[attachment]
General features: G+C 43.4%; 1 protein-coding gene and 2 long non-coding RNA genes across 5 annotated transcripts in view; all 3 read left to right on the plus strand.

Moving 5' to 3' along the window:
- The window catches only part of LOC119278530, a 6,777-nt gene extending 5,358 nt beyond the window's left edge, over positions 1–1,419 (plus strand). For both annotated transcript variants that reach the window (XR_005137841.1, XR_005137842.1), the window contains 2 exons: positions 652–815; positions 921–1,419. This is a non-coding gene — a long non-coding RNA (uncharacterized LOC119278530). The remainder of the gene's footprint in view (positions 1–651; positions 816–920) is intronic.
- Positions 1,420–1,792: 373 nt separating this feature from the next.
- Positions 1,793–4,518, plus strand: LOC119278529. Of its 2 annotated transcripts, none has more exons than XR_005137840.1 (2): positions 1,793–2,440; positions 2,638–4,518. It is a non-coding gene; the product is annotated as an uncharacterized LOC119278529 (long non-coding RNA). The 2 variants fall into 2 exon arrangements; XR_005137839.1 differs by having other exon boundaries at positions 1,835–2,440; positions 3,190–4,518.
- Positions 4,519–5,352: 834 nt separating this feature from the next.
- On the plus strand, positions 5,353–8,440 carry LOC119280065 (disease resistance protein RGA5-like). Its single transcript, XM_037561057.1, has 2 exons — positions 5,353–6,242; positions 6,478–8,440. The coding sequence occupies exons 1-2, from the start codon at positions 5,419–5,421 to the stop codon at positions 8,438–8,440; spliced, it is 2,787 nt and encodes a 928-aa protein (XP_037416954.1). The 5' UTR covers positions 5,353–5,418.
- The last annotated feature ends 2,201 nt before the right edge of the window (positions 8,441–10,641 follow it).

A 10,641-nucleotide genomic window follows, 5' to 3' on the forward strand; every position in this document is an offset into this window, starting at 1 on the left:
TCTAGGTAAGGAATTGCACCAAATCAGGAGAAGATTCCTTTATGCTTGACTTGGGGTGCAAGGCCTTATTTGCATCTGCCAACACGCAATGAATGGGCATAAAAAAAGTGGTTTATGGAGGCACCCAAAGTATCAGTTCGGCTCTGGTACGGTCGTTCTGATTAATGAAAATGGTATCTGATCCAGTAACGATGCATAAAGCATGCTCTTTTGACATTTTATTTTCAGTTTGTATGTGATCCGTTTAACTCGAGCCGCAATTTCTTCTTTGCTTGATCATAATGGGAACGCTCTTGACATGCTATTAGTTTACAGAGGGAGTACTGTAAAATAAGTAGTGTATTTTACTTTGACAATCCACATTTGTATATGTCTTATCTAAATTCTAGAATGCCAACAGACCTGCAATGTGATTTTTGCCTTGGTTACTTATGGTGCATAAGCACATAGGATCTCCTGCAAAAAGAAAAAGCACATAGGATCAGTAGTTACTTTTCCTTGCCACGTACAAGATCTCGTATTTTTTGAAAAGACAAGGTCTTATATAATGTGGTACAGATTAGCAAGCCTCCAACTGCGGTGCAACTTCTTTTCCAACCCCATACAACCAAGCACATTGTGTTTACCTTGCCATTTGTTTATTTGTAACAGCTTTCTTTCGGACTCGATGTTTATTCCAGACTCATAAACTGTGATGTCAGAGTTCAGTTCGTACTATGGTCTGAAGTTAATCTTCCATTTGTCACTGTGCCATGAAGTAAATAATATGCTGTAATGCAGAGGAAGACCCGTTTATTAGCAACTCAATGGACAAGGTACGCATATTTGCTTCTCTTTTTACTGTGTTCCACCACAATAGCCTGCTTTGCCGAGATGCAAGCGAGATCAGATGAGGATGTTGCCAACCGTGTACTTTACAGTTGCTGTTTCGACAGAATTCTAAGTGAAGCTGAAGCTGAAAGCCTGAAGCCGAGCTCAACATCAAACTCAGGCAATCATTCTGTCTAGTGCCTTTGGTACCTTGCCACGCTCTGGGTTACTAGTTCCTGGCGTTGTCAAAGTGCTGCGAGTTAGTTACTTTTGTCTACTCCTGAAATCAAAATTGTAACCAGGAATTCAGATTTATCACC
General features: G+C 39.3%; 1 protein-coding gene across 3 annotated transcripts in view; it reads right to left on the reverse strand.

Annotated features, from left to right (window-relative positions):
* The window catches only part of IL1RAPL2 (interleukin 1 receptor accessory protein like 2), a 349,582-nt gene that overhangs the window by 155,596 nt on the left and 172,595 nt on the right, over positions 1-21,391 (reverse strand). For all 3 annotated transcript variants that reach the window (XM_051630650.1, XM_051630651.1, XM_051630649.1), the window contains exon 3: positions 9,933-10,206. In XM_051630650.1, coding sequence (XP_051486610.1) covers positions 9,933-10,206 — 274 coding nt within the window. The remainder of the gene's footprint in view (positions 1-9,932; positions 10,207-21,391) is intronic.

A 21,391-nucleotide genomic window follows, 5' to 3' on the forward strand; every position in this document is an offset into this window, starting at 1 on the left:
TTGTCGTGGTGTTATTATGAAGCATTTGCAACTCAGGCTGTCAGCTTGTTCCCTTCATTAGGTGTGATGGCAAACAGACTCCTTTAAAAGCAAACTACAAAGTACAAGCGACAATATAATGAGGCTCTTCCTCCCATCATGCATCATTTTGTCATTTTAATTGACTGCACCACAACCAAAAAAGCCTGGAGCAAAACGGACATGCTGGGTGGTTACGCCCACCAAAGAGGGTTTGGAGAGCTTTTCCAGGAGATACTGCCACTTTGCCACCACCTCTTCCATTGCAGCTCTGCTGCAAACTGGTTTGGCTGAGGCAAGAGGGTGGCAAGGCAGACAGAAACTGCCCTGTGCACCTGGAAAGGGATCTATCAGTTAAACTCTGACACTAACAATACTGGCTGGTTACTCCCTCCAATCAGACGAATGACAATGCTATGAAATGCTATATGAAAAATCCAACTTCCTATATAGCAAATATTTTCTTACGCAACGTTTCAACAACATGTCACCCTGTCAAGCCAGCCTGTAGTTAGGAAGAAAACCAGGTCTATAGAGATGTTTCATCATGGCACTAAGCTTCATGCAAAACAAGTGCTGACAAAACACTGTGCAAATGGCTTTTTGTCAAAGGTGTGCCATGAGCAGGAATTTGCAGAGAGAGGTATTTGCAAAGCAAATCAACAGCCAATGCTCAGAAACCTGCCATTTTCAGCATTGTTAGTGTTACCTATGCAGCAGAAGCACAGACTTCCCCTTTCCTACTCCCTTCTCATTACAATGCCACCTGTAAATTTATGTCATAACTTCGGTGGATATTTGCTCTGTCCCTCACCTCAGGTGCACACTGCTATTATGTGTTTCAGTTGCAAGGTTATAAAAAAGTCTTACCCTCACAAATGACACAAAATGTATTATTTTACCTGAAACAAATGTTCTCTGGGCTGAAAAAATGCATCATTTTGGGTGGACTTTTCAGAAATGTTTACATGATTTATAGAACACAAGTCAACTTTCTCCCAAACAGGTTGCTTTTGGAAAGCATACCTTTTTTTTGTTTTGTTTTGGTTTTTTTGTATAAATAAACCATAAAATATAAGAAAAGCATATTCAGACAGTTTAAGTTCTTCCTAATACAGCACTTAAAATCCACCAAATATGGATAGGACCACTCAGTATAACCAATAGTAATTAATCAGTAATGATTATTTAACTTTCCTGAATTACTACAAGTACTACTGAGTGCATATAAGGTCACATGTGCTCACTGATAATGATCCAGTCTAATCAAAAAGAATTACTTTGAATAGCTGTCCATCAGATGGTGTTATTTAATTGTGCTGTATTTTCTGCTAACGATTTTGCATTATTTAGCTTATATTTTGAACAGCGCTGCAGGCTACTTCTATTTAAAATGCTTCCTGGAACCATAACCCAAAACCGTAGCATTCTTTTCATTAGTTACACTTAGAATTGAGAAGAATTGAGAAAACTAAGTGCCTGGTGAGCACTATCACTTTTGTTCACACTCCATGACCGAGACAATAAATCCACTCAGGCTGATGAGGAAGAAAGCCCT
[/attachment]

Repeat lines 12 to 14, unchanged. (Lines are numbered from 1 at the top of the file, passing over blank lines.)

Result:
Annotated features, from left to right (window-relative positions):
* The window catches only part of IL1RAPL2 (interleukin 1 receptor accessory protein like 2), a 349,582-nt gene that overhangs the window by 155,596 nt on the left and 172,595 nt on the right, over positions 1-21,391 (reverse strand). For all 3 annotated transcript variants that reach the window (XM_051630650.1, XM_051630651.1, XM_051630649.1), the window contains exon 3: positions 9,933-10,206. In XM_051630650.1, coding sequence (XP_051486610.1) covers positions 9,933-10,206 — 274 coding nt within the window. The remainder of the gene's footprint in view (positions 1-9,932; positions 10,207-21,391) is intronic.

A 21,391-nucleotide genomic window follows, 5' to 3' on the forward strand; every position in this document is an offset into this window, starting at 1 on the left: